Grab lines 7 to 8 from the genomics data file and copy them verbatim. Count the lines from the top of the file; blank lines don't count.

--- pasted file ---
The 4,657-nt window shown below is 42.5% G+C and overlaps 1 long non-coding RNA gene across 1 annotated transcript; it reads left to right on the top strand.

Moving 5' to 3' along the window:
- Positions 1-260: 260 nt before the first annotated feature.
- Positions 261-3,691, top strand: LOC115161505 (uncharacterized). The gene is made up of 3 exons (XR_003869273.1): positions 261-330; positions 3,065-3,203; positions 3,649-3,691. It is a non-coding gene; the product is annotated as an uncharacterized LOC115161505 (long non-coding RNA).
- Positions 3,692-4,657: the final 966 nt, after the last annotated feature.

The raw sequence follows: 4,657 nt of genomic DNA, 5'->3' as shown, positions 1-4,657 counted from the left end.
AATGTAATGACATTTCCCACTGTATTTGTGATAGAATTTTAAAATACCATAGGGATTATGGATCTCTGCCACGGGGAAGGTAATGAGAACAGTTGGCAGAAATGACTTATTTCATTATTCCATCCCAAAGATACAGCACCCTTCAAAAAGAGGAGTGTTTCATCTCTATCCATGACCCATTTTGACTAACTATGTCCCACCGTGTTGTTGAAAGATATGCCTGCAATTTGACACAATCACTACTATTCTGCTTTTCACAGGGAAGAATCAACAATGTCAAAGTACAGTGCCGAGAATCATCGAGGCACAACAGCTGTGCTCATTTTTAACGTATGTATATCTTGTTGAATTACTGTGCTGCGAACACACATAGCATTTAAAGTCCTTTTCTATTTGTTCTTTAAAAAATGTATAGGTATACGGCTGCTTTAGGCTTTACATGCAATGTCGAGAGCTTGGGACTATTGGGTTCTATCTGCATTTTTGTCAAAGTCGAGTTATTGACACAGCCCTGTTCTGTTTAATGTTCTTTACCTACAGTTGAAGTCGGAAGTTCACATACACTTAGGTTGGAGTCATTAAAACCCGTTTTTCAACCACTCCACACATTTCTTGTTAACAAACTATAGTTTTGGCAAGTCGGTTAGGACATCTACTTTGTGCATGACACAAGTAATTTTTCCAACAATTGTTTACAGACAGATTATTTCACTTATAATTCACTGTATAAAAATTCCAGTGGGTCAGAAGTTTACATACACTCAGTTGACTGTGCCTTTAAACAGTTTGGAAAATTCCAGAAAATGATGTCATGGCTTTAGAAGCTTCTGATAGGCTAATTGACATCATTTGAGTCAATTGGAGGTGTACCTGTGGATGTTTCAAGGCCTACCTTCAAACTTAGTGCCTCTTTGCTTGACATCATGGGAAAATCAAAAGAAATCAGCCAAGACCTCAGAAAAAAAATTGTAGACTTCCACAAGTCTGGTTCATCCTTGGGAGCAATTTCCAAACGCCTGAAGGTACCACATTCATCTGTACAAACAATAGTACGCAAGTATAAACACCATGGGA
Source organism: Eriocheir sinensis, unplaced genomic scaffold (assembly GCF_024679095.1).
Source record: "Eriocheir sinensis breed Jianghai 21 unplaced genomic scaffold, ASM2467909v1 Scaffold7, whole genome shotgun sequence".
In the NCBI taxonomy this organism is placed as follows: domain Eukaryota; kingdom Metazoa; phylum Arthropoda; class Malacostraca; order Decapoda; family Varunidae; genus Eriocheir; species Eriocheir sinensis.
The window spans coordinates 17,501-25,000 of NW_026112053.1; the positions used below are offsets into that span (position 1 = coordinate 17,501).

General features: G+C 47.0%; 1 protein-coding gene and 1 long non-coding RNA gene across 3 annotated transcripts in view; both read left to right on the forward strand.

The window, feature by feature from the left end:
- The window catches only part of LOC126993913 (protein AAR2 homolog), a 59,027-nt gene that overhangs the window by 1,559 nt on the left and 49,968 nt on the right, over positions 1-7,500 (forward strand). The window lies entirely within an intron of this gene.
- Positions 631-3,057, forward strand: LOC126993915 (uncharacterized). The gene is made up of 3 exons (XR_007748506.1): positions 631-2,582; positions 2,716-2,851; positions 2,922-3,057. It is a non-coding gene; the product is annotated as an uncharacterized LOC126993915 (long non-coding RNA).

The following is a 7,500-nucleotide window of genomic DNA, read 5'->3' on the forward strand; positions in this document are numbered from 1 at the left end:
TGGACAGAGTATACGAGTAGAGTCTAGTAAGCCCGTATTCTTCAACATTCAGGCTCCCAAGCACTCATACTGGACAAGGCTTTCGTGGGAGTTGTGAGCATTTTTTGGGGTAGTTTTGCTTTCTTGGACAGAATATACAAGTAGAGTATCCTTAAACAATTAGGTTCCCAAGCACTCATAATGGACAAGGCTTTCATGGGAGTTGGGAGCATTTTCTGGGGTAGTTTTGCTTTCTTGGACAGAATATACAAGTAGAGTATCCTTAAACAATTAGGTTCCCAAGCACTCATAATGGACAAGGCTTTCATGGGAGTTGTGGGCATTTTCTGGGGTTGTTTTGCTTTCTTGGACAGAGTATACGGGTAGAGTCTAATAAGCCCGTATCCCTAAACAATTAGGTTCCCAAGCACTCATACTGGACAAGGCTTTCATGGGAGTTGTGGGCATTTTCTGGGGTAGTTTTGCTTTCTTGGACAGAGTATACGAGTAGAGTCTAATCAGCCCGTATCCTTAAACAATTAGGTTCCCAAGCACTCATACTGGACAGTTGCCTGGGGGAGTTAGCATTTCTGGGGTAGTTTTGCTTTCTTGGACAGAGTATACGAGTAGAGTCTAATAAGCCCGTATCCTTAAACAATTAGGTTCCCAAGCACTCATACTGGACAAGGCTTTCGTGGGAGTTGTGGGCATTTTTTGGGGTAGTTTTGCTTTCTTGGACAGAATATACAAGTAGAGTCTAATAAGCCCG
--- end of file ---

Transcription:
AATGTAATGACATTTCCCACTGTATTTGTGATAGAATTTTAAAATACCATAGGGATTATGGATCTCTGCCACGGGGAAGGTAATGAGAACAGTTGGCAGAAATGACTTATTTCATTATTCCATCCCAAAGATACAGCACCCTTCAAAAAGAGGAGTGTTTCATCTCTATCCATGACCCATTTTGACTAACTATGTCCCACCGTGTTGTTGAAAGATATGCCTGCAATTTGACACAATCACTACTATTCTGCTTTTCACAGGGAAGAATCAACAATGTCAAAGTACAGTGCCGAGAATCATCGAGGCACAACAGCTGTGCTCATTTTTAACGTATGTATATCTTGTTGAATTACTGTGCTGCGAACACACATAGCATTTAAAGTCCTTTTCTATTTGTTCTTTAAAAAATGTATAGGTATACGGCTGCTTTAGGCTTTACATGCAATGTCGAGAGCTTGGGACTATTGGGTTCTATCTGCATTTTTGTCAAAGTCGAGTTATTGACACAGCCCTGTTCTGTTTAATGTTCTTTACCTACAGTTGAAGTCGGAAGTTCACATACACTTAGGTTGGAGTCATTAAAACCCGTTTTTCAACCACTCCACACATTTCTTGTTAACAAACTATAGTTTTGGCAAGTCGGTTAGGACATCTACTTTGTGCATGACACAAGTAATTTTTCCAACAATTGTTTACAGACAGATTATTTCACTTATAATTCACTGTATAAAAATTCCAGTGGGTCAGAAGTTTACATACACTCAGTTGACTGTGCCTTTAAACAGTTTGGAAAATTCCAGAAAATGATGTCATGGCTTTAGAAGCTTCTGATAGGCTAATTGACATCATTTGAGTCAATTGGAGGTGTACCTGTGGATGTTTCAAGGCCTACCTTCAAACTTAGTGCCTCTTTGCTTGACATCATGGGAAAATCAAAAGAAATCAGCCAAGACCTCAGAAAAAAAATTGTAGACTTCCACAAGTCTGGTTCATCCTTGGGAGCAATTTCCAAACGCCTGAAGGTACCACATTCATCTGTACAAACAATAGTACGCAAGTATAAACACCATGGGA
Source organism: Eriocheir sinensis, unplaced genomic scaffold (assembly GCF_024679095.1).